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Vada pav

Vada pav
A plate of vada pav with seasoning of red chilli powder and a green chilli.
A plate of vada pav with seasoning of red chilli powder and a green chilli.
Alternative namesvada pao, wada pav, wada pao, pao vada, pav vada, pao wada, pav wada, batata wada pav
Place of originIndia
Main ingredientsDeep-fried fritter made of mashed potato and spices, bread bun

Vada pav, alternatively spelt vada pao, wada pav, or wada pao, is a vegetarian fast food dish native to the state of Maharashtra. The dish consists of a deep fried potato dumpling placed inside a bread bun (pav) sliced almost in half through the middle. It is generally accompanied with one or more chutneys and a green chilli pepper.[1] Although it originated as cheap street food in Mumbai, it is now served in food stalls and restaurants across India. It is also called Bombay burger[2] in keeping with its origins and its resemblance in physical form to a burger.


Batata vada in Marathi literally means "potato fritter". It is a combination of the word for "potato" (batata) and vada, a type of fried savoury snack. Pav is a derivative of the Portuguese word pão, which means bread.


Boiled potato is mashed and mixed with chopped green chilli and garlic, mustard seeds, and spices (usually asafoetida and turmeric). The mass is then shaped into a ball, dipped into gram flour batter and deep fried. The resultant fritter is served by placing inside a bread bun, accompanied with one or more chutneys and fried green chilli.

There are several variations of the recipe[3]. The chutneys could be made of peanut, tamarind, or mint and coriander[4].


The most common theory of the vada pav's origin is that it was invented in the erstwhile mill-heartland of Central Mumbai. The carbohydrate-rich snack catered to the mill workers of what was then known as Girangaon. The combination of the potato dumpling (batata vada) placed inside a pav quickly became popular in Girangaon and later the rest of Maharashtra. The favourite snacks in Maharashtra, vada pav is claimed to be a part of the culture of Marathis.[5][6]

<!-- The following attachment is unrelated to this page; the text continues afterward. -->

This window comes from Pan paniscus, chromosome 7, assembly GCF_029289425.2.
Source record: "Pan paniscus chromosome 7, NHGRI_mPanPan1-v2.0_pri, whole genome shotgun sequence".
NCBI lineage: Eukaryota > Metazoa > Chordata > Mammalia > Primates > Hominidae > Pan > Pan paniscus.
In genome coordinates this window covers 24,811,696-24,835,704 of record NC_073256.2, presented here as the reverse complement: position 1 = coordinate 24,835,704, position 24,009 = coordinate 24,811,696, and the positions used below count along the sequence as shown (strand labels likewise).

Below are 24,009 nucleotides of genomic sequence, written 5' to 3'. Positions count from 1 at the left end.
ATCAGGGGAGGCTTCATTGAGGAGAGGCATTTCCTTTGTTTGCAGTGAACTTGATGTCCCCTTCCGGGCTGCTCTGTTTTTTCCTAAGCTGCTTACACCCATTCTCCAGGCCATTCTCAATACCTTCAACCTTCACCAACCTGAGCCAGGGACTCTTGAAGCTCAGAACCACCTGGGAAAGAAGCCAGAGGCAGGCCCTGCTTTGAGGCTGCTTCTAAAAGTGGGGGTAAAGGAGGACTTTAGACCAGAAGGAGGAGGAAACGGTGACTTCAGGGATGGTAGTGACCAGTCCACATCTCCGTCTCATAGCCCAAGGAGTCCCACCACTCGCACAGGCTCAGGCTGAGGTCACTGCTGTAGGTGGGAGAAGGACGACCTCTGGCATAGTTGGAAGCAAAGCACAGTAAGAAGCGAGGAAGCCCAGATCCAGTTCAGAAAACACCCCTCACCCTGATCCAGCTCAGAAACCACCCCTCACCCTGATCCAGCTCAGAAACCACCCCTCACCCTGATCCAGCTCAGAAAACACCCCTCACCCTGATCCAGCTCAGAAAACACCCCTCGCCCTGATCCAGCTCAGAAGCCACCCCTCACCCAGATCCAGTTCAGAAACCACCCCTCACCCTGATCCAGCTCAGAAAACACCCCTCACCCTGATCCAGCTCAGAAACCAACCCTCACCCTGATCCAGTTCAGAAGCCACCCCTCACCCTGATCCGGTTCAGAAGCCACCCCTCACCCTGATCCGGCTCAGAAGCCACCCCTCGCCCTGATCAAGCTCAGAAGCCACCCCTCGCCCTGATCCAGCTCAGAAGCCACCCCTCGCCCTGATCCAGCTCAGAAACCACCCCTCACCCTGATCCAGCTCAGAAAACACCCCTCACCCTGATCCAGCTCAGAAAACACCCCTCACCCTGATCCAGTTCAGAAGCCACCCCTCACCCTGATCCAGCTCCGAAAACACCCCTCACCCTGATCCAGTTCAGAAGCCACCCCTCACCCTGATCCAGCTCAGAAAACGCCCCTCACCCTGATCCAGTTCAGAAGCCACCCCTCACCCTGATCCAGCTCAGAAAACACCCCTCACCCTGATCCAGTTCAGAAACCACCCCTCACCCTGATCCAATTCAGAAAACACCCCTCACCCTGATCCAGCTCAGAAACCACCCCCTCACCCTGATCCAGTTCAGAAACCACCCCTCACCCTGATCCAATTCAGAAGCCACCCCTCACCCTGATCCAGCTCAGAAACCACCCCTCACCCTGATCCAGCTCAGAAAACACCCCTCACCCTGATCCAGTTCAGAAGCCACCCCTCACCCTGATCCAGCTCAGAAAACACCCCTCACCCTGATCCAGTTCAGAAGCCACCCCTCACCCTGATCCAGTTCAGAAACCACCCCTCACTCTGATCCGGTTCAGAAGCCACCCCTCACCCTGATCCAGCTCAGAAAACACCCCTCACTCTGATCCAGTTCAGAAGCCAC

One of the earliest kiosks selling vada pav is said to be Khidki Vada Pav located in Kalyan.[citation needed] It was started in the late 1960s by the Vaze family, who used to hand out vada pav from a window of their house facing the road.[citation needed]


See also


  1. ^ "Famous Vada Pav places in Mumbai". The Free Press Journal. 30 July 2015. Archived from the original on 17 August 2015. Retrieved 10 August 2015.
  2. ^ Bhattacharya, Suryatapa (12 January 2010). "The world's best fast food". The National. Retrieved 27 September 2017.
  3. ^ Makan, Chetna (6 July 2017). Chai, Chaat & Chutney: a street food journey through India. Hachette UK. ISBN 1784723037. Retrieved 12 July 2019.
  4. ^ LF Team. "How to Make Mumbai's Famous Vada Pav at Home".
  5. ^ Graves, Helen. "Vada pav sandwich recipe". The Guardian. Guardian News and Media Limited. Retrieved 27 January 2015.
  6. ^ Sarma, Ramya. "In Search of Mumbai Vada Pav". The Hindu. The Hindu. Retrieved 27 January 2015.